Expressing grave concern on rising unemployment worldwide, Global March Chairperson Mr Kailash Satyarthi pointed out that unemployed parents and those living below the poverty line more often than not compel their children to work to ensure family survival. Poor enforcement of labour laws and denial of decent working conditions also impact negatively on children of the working poor as they tend to be withdrawn from school and pushed into work. Mr Satyarthi said: “Global March is extremely concerned that if appropriate socio-economic responses are not implemented as soon as possible, the deepening global crisis will lead to a significant increase in the number of child labourers worldwide.”

Echoing the concerns raised by the ITUC, TUAC, the Global Unions and the ILO and OECD, Mr Satyarthi underscored the need for national leaders to urgently develop alternative sources of finance for funding employment, quality public services and other social priorities while addressing public sector deficits. He also called upon the G20 nations to ratify and implement the core international labour conventions of the ILO to ensure the alignment of their national policy and legislative frameworks. In closing, he commented: “Increased efforts by governments to create job opportunities and instituting decent working conditions for workers would in the long run help develop sustainable economies and ensure that children can benefit from dignified and fulfilled childhoods and be where they should be, in school.”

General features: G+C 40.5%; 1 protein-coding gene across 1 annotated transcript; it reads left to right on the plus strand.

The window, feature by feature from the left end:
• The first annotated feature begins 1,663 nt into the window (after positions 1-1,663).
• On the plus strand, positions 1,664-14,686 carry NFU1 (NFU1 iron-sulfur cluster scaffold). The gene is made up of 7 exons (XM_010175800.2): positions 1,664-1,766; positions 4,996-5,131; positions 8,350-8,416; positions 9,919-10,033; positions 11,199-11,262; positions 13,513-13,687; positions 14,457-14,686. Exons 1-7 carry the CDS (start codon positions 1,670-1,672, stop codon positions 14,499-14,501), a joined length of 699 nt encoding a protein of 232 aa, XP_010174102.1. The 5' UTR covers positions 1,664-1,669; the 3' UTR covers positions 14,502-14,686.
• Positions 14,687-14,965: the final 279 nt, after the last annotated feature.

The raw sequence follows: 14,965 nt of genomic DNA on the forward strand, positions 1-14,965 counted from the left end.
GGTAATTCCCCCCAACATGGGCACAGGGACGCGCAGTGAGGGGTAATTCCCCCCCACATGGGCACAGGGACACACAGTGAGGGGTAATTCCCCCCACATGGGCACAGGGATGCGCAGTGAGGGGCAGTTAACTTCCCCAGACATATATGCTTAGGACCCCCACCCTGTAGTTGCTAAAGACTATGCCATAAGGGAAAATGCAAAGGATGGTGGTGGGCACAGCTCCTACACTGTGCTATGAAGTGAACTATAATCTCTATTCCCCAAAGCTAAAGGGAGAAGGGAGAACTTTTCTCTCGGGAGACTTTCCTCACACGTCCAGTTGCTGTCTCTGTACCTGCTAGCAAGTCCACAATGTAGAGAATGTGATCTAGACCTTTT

To read the comments by the ITUC General Secretary to the G20 meeting, click here

To read the Global Unions’ statement to the G20 meeting, click here

To read ILO press statement on the G20 meeting, click here

To download the Joint ILO-OECD report produced for the G20 meeting, click here